Installation 2: Mac Pro
The Pro Tools 9 Import Session Data dialog. Next came my Mac Pro tower running LE, and learning from my previous install, I immediately updated the system to Snow Leopard OS X 10.6.2, then to 10.6.5, and then installed Pro Tools. Sticking the iLok into a USB slot on the front, I proceeded to launch. Nice. Everything immediately worked fine, and the whole process took minutes; I saw levels, the onscreen faders moved, and all seemed well.
Except, hmm, no audio. “OK, I must have something wrong in the I/O,” I thought. But I checked that, and all was good. My next thought? “Maybe Avid doesn’t support my original MBox.”
After a quick Google search regarding the issue, sure enough, I found out the bad news: PT 9 does not support the first-generation MBox. Damn! — hurdle number two, and not exactly a small one, either. I suddenly owned not an MBox, but a nice blue and gray paperweight. At that point, I decided to simply run through the Mac’s audio. I then selected my Focal XS speakers (as they run via USB) directly in the Playback Engine dialog box and — Voila! — sound!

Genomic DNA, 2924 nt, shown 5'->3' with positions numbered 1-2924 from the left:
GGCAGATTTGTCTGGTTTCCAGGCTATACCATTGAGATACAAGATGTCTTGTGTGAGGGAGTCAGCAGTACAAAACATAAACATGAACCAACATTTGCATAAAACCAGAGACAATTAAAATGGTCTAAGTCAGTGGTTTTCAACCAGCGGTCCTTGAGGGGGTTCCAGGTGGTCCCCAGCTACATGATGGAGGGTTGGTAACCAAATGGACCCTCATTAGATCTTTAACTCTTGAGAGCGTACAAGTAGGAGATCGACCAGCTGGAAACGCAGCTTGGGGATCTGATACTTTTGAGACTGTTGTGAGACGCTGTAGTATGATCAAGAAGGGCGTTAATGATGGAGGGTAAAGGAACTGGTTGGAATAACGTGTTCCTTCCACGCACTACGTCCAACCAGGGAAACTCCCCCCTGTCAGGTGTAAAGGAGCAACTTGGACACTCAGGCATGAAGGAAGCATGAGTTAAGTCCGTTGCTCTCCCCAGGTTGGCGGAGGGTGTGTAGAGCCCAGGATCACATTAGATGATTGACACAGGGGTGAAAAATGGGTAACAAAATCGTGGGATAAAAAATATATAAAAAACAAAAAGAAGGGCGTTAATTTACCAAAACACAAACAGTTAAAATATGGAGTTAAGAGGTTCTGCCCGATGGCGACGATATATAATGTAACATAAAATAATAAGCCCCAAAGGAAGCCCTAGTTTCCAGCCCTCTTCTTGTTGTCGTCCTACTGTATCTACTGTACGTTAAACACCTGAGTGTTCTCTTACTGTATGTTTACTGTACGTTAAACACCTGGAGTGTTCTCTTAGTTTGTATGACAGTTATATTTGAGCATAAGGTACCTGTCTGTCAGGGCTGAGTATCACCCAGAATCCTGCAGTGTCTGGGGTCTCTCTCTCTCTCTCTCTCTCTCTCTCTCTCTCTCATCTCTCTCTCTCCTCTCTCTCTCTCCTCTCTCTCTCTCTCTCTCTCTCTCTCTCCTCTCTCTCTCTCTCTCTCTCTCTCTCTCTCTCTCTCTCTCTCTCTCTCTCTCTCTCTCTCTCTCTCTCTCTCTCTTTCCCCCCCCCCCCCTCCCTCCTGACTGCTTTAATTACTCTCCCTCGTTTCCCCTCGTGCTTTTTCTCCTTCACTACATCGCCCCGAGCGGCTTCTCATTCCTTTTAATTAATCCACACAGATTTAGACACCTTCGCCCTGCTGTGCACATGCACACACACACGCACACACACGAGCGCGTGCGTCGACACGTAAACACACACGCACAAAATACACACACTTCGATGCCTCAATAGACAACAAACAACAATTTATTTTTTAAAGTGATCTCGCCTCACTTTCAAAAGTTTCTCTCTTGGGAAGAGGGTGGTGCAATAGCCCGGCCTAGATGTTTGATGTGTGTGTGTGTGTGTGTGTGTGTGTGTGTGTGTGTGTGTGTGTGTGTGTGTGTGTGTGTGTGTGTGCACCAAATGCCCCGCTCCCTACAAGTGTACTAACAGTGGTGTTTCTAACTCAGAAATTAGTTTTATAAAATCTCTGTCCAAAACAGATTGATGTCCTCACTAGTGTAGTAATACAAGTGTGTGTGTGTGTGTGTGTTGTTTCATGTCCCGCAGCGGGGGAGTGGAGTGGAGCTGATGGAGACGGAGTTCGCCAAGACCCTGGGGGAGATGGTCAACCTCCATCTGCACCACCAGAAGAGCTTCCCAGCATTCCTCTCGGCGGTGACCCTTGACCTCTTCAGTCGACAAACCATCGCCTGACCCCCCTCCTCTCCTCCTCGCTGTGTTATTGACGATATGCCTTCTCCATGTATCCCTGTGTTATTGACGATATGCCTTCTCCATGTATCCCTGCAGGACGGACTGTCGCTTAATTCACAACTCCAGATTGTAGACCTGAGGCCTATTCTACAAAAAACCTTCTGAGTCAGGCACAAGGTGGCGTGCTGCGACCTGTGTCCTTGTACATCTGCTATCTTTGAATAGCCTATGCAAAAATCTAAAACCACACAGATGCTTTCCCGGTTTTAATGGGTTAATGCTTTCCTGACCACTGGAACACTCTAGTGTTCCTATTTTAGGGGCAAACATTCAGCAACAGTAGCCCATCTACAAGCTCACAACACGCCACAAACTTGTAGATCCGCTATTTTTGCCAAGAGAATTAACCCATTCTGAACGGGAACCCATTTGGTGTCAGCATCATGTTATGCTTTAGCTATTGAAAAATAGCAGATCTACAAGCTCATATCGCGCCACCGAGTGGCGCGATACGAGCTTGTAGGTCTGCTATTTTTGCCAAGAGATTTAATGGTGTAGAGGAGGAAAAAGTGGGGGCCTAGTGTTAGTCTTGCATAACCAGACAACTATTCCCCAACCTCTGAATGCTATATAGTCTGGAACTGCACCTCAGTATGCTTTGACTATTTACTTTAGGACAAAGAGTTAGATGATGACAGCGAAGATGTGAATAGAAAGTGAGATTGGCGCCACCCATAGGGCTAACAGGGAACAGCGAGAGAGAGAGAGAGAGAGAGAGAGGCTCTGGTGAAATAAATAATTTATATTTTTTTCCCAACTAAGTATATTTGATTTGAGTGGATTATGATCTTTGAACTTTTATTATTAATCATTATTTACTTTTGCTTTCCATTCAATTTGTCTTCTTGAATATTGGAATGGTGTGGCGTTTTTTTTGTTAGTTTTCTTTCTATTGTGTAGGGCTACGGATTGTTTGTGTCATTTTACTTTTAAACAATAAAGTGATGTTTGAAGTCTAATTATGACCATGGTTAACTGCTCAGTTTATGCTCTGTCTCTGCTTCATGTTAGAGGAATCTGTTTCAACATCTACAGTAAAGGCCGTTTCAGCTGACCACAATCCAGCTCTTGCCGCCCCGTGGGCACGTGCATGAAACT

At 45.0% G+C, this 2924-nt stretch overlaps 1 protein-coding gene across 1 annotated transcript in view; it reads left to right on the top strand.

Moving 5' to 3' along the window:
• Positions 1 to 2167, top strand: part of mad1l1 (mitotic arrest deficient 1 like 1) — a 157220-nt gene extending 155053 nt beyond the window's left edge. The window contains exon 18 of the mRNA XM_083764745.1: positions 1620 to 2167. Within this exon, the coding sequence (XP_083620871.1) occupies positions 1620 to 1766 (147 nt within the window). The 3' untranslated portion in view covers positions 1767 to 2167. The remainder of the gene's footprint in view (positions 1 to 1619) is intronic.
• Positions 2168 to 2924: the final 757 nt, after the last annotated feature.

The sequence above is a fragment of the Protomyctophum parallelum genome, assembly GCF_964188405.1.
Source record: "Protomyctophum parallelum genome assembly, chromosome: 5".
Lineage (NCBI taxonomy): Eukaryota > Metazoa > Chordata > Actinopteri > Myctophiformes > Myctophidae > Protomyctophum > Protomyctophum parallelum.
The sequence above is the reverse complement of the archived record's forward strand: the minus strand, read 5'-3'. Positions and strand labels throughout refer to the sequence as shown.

A few days later, I plugged in a brand new MBox. After powering up, I noticed lights blinking on the front, and again, couldn’t get sound from it. The Mac wasn’t recognizing the MBox. After a little more research, I downloaded the current drivers from Avid’s website, launched PT9, assigned the Hardware Output to the MBox, and was up and running.